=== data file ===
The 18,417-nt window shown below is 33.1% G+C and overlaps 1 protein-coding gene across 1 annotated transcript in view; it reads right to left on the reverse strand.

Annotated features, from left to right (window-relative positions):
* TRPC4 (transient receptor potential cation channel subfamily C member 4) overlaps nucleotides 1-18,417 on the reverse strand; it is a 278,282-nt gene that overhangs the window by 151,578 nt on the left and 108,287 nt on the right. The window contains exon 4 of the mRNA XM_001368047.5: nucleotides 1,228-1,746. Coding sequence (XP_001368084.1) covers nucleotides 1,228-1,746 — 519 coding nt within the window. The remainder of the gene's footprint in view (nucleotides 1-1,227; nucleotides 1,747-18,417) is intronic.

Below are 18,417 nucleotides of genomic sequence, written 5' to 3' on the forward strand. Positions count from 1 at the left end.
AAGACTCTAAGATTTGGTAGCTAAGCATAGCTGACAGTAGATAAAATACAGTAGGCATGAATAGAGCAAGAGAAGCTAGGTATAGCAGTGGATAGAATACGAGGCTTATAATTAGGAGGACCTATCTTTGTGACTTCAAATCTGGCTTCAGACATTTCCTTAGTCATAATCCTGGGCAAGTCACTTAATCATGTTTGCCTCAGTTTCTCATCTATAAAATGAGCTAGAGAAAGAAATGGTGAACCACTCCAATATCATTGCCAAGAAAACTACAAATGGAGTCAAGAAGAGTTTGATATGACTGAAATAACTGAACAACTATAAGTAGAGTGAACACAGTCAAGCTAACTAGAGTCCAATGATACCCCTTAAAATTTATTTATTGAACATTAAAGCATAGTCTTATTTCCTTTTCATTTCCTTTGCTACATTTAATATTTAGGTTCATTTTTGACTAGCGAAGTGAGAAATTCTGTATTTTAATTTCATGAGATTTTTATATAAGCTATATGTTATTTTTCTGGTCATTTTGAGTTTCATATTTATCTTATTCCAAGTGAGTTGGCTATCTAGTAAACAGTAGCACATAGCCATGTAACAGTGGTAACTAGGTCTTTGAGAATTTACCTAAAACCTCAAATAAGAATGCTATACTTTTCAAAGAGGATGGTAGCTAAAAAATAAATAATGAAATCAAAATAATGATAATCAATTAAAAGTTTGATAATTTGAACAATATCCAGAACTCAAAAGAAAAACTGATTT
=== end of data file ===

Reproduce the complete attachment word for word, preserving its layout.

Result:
The 18,417-nt window shown below is 33.1% G+C and overlaps 1 protein-coding gene across 1 annotated transcript in view; it reads right to left on the reverse strand.

Annotated features, from left to right (window-relative positions):
* TRPC4 (transient receptor potential cation channel subfamily C member 4) overlaps nucleotides 1-18,417 on the reverse strand; it is a 278,282-nt gene that overhangs the window by 151,578 nt on the left and 108,287 nt on the right. The window contains exon 4 of the mRNA XM_001368047.5: nucleotides 1,228-1,746. Coding sequence (XP_001368084.1) covers nucleotides 1,228-1,746 — 519 coding nt within the window. The remainder of the gene's footprint in view (nucleotides 1-1,227; nucleotides 1,747-18,417) is intronic.

Below are 18,417 nucleotides of genomic sequence, written 5' to 3' on the forward strand. Positions count from 1 at the left end.
AAGACTCTAAGATTTGGTAGCTAAGCATAGCTGACAGTAGATAAAATACAGTAGGCATGAATAGAGCAAGAGAAGCTAGGTATAGCAGTGGATAGAATACGAGGCTTATAATTAGGAGGACCTATCTTTGTGACTTCAAATCTGGCTTCAGACATTTCCTTAGTCATAATCCTGGGCAAGTCACTTAATCATGTTTGCCTCAGTTTCTCATCTATAAAATGAGCTAGAGAAAGAAATGGTGAACCACTCCAATATCATTGCCAAGAAAACTACAAATGGAGTCAAGAAGAGTTTGATATGACTGAAATAACTGAACAACTATAAGTAGAGTGAACACAGTCAAGCTAACTAGAGTCCAATGATACCCCTTAAAATTTATTTATTGAACATTAAAGCATAGTCTTATTTCCTTTTCATTTCCTTTGCTACATTTAATATTTAGGTTCATTTTTGACTAGCGAAGTGAGAAATTCTGTATTTTAATTTCATGAGATTTTTATATAAGCTATATGTTATTTTTCTGGTCATTTTGAGTTTCATATTTATCTTATTCCAAGTGAGTTGGCTATCTAGTAAACAGTAGCACATAGCCATGTAACAGTGGTAACTAGGTCTTTGAGAATTTACCTAAAACCTCAAATAAGAATGCTATACTTTTCAAAGAGGATGGTAGCTAAAAAATAAATAATGAAATCAAAATAATGATAATCAATTAAAAGTTTGATAATTTGAACAATATCCAGAACTCAAAAGAAAAACTGATTT